The Campus Ministries house that opened at Hope College this past fall has been recognized by the U.S. Green Building Council with LEED v4 certification based on the sustainability of its materials, systems and utility use.
It is the third building on campus to earn LEED certification. The others are the Jack H. Miller Center for Musical Arts (LEED Silver), which opened in August 2015; and the Jim and Martie Bultman Student Center (LEED Gold), which opened in the fall of 2017.
“For us here at Hope, LEED certification is an aspiration as well as an outcome,” said Kara Slater, who is director of operations at the college and is a LEED accredited professional (LEED AP). “It’s meaningful to us to have earned the certification by meeting the standards set by the U.S. Green Building Council, but at the root our commitment is to do the right things to minimize our impact on the environment and emphasize stewardship and sustainability in our capital projects and as well as our operations.”
Standing in the central campus, the 11,000-square-foot, two-story building includes small and large gathering spaces, a commons area, a library that can also be used for meetings, a prayer alcove and expanded office space for the staff, which was previously spread among other locations. It has been named the van Andel Huys der Hope in honor of a leadership gift from the David and Carol Van Andel Family Foundation.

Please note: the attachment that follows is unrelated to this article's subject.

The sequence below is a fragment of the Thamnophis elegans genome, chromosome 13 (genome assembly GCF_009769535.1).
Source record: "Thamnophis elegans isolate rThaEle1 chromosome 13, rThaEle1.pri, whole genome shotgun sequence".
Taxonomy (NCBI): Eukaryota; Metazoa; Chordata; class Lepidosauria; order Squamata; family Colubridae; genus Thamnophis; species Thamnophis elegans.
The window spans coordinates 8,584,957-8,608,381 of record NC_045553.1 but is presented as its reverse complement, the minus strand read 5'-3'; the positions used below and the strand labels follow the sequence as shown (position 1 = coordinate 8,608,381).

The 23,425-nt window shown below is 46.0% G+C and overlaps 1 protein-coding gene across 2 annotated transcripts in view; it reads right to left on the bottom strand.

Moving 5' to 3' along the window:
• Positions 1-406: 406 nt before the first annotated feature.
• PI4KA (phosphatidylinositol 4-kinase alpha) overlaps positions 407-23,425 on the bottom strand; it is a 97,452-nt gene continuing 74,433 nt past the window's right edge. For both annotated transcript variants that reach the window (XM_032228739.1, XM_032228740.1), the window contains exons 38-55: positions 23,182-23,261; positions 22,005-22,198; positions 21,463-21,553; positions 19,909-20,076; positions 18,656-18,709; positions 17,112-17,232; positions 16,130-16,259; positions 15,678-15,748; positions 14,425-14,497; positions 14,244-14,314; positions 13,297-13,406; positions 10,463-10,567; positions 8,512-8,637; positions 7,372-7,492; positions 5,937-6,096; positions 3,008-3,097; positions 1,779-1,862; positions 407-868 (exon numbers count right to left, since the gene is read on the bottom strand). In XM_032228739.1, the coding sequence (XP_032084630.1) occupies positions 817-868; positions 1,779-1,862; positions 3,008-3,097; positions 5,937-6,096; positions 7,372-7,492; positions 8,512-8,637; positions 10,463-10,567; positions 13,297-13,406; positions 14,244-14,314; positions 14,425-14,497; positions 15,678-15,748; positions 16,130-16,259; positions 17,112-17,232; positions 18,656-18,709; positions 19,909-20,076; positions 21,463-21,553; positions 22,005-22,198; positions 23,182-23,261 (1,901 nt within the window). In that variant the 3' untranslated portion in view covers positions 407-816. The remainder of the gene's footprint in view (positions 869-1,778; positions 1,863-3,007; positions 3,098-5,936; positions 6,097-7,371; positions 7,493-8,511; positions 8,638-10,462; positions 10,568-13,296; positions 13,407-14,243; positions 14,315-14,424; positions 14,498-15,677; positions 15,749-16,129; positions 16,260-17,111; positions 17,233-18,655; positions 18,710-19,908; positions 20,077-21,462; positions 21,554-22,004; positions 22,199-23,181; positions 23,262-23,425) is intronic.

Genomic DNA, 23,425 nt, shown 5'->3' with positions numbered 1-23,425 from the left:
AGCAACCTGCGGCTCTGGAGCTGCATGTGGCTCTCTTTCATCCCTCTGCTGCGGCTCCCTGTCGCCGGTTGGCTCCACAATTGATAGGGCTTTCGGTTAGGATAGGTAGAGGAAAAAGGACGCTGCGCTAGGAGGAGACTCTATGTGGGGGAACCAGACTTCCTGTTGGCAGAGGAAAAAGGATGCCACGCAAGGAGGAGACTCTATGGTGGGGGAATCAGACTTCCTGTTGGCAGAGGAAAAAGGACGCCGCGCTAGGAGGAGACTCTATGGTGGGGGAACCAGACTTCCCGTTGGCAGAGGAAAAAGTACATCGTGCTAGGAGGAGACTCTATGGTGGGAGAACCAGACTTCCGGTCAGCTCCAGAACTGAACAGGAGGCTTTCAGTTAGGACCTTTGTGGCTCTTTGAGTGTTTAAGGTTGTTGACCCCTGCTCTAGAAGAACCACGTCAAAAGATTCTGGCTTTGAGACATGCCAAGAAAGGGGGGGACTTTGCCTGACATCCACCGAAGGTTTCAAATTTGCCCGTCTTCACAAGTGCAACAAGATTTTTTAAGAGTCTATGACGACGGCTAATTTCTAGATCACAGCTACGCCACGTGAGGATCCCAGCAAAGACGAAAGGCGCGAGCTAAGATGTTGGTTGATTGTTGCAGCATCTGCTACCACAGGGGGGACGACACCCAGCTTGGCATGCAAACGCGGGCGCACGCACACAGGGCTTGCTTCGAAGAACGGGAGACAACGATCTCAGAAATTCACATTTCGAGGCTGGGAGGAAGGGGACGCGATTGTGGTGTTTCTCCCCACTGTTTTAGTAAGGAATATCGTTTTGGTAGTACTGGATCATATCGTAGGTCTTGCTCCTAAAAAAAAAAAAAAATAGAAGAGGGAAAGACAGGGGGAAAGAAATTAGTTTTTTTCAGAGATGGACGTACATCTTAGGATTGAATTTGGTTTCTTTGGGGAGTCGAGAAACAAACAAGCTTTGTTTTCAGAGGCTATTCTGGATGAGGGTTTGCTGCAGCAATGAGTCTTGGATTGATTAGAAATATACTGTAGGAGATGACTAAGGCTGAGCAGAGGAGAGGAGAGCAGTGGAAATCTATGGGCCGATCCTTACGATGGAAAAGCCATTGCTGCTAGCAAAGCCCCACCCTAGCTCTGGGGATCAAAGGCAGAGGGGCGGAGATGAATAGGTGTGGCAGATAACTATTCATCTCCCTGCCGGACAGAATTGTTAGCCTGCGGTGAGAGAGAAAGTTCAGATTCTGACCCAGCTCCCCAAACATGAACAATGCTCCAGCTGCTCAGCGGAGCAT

According to Slater, a variety of characteristics of the building’s construction, design and operation helped earn the certification. Among others:
- the building was constructed on a site already in use instead of undeveloped land. In addition, one of the two college-owned houses on the site (the internationally themed Fried Cottage) was relocated rather than demolished;
- the building is surrounded by open space, and the porch has a 750-square-foot “green roof” with a layer of plant material that reduces water run-off;
- the building’s water-efficient fixtures, LED lights, large windows, insulation, lighting-occupancy sensors and other design features and systems reduce energy use;
- all cleaning products used in the building have environmentally friendly ingredients and no volatile organic compounds.
Completely funded through gifts to Hope, the new building was part of the college’s “Faith Formation Initiative,” a “micro campaign” that also provided endowment for a new chaplain in athletics and for programming. The total project cost was $6 million, including the site preparation, construction, and an endowment for ongoing maintenance and building operations. Architectural design was by AMDG Architects of Grand Rapids, and the construction manager was Lakewood Construction of Holland.
The building succeeded the Keppel House on 10th street, a stately former residence which had housed the program since 1994 but became inadequate as Campus Ministries programming and student interest have grown.